Submitted by: Alan J. Kaplan, Founder & CEO, Kaplan & Associates, Inc.

The occasion of the 20th anniversary of the founding of Kaplan & Associates, Inc. this Spring has made me think a great deal about leadership and talent. So, when a longtime client and friend asked the simple question “What have you learned after all this time that would be helpful for my business?,” the answers started flowing. After all, with twenty-seven years in the executive search business, and two decades now leading this firm, I have experienced quite a lot of human dynamics.

Here are Ten Lessons Learned over the past twenty years. I hope you find them useful!

10. You never get a second chance to make a first impression.

Early impressions occur across both sides of the table and can be overly impactful. While they are not and should not be the ultimate determiners of a hiring decision, it is important to be mindful of the dynamics of early impressions from all angles. Be sure to peer beyond first impressions and singular observations when looking to make a key hire.

9. Succession planning = planning for success.

We never cease to be amazed at the lack of leadership succession in many of our client companies — despite speaking out on this subject since the early days of our firm. The continuity of leadership promotes the continuity of strategy, which is usually beneficial for the business. Moreover, the lack of good succession management can cause issues in unexpected ways, and in the worst case can spell the end of a firm as an independent organization.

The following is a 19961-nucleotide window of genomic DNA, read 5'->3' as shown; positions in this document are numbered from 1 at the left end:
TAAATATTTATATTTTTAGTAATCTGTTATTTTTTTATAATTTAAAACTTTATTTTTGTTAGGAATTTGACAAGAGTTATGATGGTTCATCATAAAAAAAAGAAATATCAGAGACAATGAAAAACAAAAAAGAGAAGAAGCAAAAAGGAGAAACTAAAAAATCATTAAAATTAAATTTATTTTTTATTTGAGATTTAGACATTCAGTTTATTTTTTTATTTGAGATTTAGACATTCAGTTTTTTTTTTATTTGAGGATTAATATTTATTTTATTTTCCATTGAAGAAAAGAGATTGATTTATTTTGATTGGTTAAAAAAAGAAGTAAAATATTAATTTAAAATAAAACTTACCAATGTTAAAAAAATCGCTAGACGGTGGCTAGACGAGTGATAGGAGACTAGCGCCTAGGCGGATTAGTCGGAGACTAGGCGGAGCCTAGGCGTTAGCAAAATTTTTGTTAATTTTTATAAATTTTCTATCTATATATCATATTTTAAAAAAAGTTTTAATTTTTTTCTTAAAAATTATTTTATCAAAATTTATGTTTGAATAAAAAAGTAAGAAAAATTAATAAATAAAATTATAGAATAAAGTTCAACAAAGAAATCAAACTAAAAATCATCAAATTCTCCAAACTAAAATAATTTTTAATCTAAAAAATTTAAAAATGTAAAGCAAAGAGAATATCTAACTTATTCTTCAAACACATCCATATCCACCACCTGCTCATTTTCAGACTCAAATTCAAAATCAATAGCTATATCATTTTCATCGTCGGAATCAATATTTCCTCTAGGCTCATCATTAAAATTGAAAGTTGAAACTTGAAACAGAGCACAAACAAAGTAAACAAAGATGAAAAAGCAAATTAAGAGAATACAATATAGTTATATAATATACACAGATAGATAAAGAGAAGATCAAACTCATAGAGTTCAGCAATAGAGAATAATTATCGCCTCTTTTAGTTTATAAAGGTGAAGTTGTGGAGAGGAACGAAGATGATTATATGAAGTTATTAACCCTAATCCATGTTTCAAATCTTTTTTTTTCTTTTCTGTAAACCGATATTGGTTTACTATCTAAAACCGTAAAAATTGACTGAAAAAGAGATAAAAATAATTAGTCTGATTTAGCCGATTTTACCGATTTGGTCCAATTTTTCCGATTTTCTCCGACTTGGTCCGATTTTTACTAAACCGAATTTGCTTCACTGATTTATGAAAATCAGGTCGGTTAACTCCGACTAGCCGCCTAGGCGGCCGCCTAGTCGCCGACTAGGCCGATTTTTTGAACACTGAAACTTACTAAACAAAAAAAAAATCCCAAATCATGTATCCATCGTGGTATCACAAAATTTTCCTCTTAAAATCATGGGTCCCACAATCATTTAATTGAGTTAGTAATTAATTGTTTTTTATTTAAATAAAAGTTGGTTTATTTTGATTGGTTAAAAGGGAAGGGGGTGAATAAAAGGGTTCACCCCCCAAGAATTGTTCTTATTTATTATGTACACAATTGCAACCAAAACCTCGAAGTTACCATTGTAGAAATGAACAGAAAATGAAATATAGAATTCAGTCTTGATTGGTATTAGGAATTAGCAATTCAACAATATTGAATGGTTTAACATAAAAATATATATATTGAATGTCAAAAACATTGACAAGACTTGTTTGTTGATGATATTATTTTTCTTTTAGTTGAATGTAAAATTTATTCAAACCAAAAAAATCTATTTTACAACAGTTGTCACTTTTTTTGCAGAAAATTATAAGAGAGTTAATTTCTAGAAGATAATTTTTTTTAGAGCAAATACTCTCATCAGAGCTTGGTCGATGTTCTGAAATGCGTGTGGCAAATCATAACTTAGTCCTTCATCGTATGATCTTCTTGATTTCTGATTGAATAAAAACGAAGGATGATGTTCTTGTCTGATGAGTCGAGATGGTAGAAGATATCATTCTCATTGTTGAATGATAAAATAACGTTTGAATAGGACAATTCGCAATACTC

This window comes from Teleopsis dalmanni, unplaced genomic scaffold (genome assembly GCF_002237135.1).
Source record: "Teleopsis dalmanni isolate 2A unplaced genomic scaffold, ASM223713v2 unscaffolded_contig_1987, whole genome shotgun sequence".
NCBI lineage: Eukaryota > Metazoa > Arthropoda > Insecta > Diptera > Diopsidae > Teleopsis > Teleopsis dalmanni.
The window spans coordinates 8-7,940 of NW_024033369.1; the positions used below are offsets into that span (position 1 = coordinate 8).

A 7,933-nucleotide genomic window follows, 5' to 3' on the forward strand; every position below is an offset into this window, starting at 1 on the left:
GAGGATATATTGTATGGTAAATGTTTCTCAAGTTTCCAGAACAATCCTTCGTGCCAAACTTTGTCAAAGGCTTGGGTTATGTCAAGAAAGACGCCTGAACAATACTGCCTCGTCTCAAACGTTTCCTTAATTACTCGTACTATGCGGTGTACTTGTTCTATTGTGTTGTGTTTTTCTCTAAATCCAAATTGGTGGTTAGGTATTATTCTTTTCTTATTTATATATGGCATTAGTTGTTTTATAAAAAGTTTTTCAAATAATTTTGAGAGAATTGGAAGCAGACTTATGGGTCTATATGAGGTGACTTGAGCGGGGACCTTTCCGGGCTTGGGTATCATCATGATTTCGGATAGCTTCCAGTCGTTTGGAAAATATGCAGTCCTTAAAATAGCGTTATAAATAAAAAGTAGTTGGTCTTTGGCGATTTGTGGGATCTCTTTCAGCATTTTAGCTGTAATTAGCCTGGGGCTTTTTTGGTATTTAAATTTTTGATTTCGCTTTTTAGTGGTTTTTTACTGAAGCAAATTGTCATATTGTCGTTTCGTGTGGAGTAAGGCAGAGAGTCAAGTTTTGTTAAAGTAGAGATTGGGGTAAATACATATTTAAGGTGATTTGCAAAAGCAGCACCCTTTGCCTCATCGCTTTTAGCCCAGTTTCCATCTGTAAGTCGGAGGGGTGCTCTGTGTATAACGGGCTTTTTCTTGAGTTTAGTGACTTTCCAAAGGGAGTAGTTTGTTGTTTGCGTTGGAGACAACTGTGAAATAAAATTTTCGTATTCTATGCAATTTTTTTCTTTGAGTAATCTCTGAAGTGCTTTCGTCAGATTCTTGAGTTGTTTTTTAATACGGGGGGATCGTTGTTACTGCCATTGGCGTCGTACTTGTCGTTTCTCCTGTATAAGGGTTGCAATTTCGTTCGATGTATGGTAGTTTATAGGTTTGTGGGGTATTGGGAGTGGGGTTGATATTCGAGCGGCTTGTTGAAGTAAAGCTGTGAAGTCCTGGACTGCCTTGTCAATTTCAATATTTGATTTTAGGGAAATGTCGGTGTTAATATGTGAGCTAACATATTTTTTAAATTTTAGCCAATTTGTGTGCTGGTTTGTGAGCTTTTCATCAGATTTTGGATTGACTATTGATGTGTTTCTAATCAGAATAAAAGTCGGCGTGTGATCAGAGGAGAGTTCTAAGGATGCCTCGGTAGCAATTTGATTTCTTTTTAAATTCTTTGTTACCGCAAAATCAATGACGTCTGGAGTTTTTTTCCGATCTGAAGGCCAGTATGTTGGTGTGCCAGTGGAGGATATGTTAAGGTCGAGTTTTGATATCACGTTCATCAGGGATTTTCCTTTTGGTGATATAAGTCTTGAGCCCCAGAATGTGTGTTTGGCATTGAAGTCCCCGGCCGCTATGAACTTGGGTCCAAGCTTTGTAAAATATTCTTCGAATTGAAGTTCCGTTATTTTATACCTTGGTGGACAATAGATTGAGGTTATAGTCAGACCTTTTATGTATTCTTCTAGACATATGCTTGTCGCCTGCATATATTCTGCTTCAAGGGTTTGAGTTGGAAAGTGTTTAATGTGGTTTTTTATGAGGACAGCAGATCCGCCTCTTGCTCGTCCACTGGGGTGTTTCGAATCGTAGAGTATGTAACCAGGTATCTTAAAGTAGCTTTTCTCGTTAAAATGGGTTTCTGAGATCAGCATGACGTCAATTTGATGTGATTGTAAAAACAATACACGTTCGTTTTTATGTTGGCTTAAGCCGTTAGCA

8. Good onboarding significantly reduces the risk of executive organ rejection.

Do not underestimate the collateral impact of bringing a new senior executive into your organization. It’s just as important to help the team adjust to its’ new leader, as it is to help the hired executive adapt to the new organization. Such proactive onboarding, ideally in both directions, can make a significant difference in a new leader’s survival and long term success.

7. In an effort to give everyone a fair shot to succeed, clients are often slow to take action on a poor performer.

This may sound self-serving coming from a recruiter, and does not mean that every weak contributor should be fired. However, history has shown that Boards and CEOs almost always know when a situation is not salvageable, and spend valuable time deliberating or delaying the inevitable. And in business, time is never your ally.

6. Coaching is not an indication of weakness.

Few great leaders become great without some outside support. Most top leaders have been coached at some point, many on an ongoing basis, and it can be a huge aid to success. Investing in your new leaders and highest potential players nearly always pays off. Good coaches are a privilege and valuable asset to be fully leveraged for the good of the executive and the company.